This piece was almost titled ‘my career as Jef Neve’s Driver’, but in the end, I shied away from that. In truth, my tenure as a roadie/driver was brief (although fulfilling). The term roadie was perhaps a bit of a stretch also because I only lifted one suitcase (and that was with help). I decided early in life that my ideal job was working as a roadie for a Jazz pianist. I figured that the obligation to lift heavy things would be minimal and that I could consume endless supplies of live improvised music. With regard to the first point, I was woefully under-researched. In Europe, Neve actually travels accompanied by his piano, but luckily for me, the airlines are reluctant to accept a piano as stow-on luggage. The Auckland airport pick-up went flawlessly (apart from the suitcase to person ratio which was resolved by Neve who is used to fitting notes into improbable spaces). As we drove, I chatted; easing my way into the story in true Gonzo journalist fashion. So there we were jammed into my car like Hanseatic cod; Jef, Pieter, Dieter and me; heading for a piano, a rhythm section and a string quartet. This was going to be fun.I met Neve once before and I have followed his career over the years. He is a major artist and a household name in Belguim. A year ago I passed through his beautiful city of Ghent, and I vividly recall a young woman behind the hotel counter asking me what I knew about the city. It was actually Robert Browning who introduced me to Ghent, but I replied Jef Neve. Oh yes, he’s famous she said. When I told her that I had once interviewed him, she was obviously impressed. In her eyes, I was no longer some grey haired tourist but a guy who had met Jef Neve.The KMC is a venue with good acoustics; not too dry – not too wet. It was once a television studio and before that the principal home of radio in New Zealand. Now it houses the UoA Jazz School and the School of dance. I found a swivel chair and slid my self across to the listening sweet spot as the trio rehearsed. Then, the string quartet turned up and the work began in earnest. Into that darkened space the music spirits descended; channelling themselves through Neve’s fingers and entering the musicians one by one. I sat there through four and a half hours of rehearsal; soaking up the sound; awestruck and utterly engrossed from start to finish. Cam McArthur was on bass and Ron Samsom on drums. Both are very fine musicians – on this gig they manifested as truly great musicians.Experienced improvising musicians are quick to read cues; usually conveyed by a brief glance. Things can change in a moment as new ideas develop; it is a core skill – the ability to interpret subliminal signals and react accordingly. For a classical string quartet, it is different. Cues are generally pencilled into their charts or perhaps conveyed by a conductor. The Black Quartet tackled these difficult charts with vigour, questioning Neve throughout and writing in minute changes or subtle expression marks. I heard Neve remark afterwards how enormously impressed he was with their musicianship – “I would be happy to work with these musicians anytime”, he said. Throughout the day the musicians rehearsed the knotty bits and acclimatised themselves to function as an ensemble. Watching music like this take shape is a joy.Concerts like this are underpinned by hard work and it usually takes a number of rehearsals to achieve tight ensemble playing. Occasionally I get to observe bands in rehearsal or in a recording studio and as the hours go by you can feel the energy shift. An evolution occurs as the music is properly understood and internalised. So it was with this ensemble and after hours of concentrated work, they breathed in unison. The key to this was Neve who is a gifted communicator and patience personified. When energy is harnessed in this way it becomes spirit. Neve had two assistants with him and as the ensemble poured over the charts these two quietly wove their magic. Both sat at consoles and throughout the day they tweaked, miked-up and fine-tuned the sound. The string section was miked to perfection, giving out a sweet woody sound but subtly amplified to exactly the right place in the mix. An audience is seldom aware of the hours a good sound technician puts in (that is unless they do a poor job). This was sound mixing as an art-form. The results were perfection.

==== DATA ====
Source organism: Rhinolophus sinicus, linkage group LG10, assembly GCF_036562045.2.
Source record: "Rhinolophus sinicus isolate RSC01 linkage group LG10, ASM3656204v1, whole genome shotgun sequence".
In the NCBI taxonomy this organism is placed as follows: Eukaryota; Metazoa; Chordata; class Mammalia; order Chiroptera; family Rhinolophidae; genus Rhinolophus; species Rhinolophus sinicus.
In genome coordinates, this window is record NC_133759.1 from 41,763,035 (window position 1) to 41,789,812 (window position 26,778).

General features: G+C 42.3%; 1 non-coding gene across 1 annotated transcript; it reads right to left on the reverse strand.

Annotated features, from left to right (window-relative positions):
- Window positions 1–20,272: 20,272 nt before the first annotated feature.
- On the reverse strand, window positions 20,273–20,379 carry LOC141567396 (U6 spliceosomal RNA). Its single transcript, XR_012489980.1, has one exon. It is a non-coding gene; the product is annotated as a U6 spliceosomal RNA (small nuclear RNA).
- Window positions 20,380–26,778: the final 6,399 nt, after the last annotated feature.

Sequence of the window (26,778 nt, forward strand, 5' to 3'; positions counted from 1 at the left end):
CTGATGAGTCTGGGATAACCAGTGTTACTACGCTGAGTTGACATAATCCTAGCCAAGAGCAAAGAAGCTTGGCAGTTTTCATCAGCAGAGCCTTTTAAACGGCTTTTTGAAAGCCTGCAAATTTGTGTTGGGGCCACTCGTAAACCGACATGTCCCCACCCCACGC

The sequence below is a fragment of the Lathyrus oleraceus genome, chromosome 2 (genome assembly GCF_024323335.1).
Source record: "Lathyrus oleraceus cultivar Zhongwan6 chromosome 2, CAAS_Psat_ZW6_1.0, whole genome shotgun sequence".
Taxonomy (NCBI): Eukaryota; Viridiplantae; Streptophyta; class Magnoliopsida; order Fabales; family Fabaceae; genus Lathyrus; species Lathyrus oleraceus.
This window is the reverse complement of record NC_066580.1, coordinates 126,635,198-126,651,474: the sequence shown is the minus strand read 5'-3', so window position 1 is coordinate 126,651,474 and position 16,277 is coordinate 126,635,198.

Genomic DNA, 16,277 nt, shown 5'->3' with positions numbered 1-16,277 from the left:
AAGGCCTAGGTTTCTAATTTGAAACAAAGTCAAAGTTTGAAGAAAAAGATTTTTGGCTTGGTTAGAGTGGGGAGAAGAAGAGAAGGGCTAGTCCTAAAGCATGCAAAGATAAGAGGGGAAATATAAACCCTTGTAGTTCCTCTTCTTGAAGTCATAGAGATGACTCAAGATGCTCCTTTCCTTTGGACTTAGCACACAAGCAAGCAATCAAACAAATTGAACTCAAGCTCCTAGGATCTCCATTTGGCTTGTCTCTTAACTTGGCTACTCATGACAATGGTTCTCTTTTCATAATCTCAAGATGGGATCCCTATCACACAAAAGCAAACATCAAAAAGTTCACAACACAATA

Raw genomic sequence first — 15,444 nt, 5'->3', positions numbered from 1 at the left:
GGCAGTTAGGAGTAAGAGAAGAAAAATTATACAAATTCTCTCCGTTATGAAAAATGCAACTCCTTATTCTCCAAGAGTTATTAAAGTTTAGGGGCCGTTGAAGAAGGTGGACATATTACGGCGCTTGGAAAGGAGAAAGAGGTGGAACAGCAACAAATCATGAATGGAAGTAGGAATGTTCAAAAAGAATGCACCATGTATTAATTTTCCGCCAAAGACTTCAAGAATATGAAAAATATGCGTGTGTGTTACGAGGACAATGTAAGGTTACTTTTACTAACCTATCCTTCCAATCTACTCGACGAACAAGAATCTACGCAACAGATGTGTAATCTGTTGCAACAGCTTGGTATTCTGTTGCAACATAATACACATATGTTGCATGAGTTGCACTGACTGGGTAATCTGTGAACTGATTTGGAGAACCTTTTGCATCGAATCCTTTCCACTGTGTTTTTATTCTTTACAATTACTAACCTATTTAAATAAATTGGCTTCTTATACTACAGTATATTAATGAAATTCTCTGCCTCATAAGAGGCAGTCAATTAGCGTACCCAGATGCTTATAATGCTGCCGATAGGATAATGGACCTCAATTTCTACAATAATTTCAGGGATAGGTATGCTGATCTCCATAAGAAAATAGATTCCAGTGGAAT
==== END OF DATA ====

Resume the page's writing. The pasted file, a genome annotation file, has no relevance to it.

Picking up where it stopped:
I watched the string section throughout the day as layer after layer of complexity was added to already complex charts. I wondered how they would ever remember it all but they did. The performance sang like the gods had blessed it. After all of that work, they yielded to the spirit control. It is often said that Rock is simple music made to sound complex and that Jazz is complex music made to sound simple. As they played this beautiful music, it flowed with such ease. All of the intricacies and fine tuning of the rehearsal were subsumed into the greater whole. This is Neve’s gift; a master musician who blends genres seamlessly, who breathes life into the notes on a stave and takes others along with him. For me, that sublime performance was enhanced by the journey proceeding it. On that day, I was not only a driver but a music voyeur; the best job in the world.‘Spirit Control’ is a lovely album. It is richly satisfying and with a clarity of purpose that cuts through genre and preconception. There is an orchestral quality to Neve’s piano so when the orchestra comes in or fades out the transition feels seamless. There are so many clever references in this music – often shimmering – mirage-like; Tango, folk, modern classical, Nordic improvised Ambient, even pop. This is, however, Jazz of the highest order. Not drawing on the blues but on the many musical forces of Neve’s continent. Jazz has many homes in the modern world. While most of the pieces on the album were played at the Auckland concert there were also new arrangements and pieces from previous albums. There were also hard swinging trio passages. During these, Samsom and McArthur were astounding, moving from arco bass or colourist drumming to a dizzying, exciting, take no prisoners swing. The cross-appeal of this album is evidenced by the fact that it appeared on the Belgium pop charts and stayed there for weeks.
The next day a smaller concert was held at the Lewis Eady showrooms in Epsom. This was a solo piano gig and Neve took a very different tack to the day before. While he played a few of his own compositions, he also played some Jazz standards – Monk’s ‘I mean you’ was a rare treat – with a stride piano left hand accentuating Monk’s delightfully quirky tune. Strayhorn’s ‘Lush Life’ was moving and Joni Mitchell’s ‘A case of you’ was delicate and beauty manifest. After the concert, we ate tapas in K’Road and then I drove them into the Waitakere hills. We stopped at the highest trig point and later at Rose Hallaby’s cottage. As they looked out over the vast expanse of native bush and the smells of forest washed away the smells of the city, I saw the amazement and wonder on their faces. When you live in the lowlands views like this are rare. I told them of the many artists and musicians who live in these hills. When your attuned to the creative spirit then life is good.
All photos except the album cover were taken by me during the rehearsal on Saturday 14 October 2017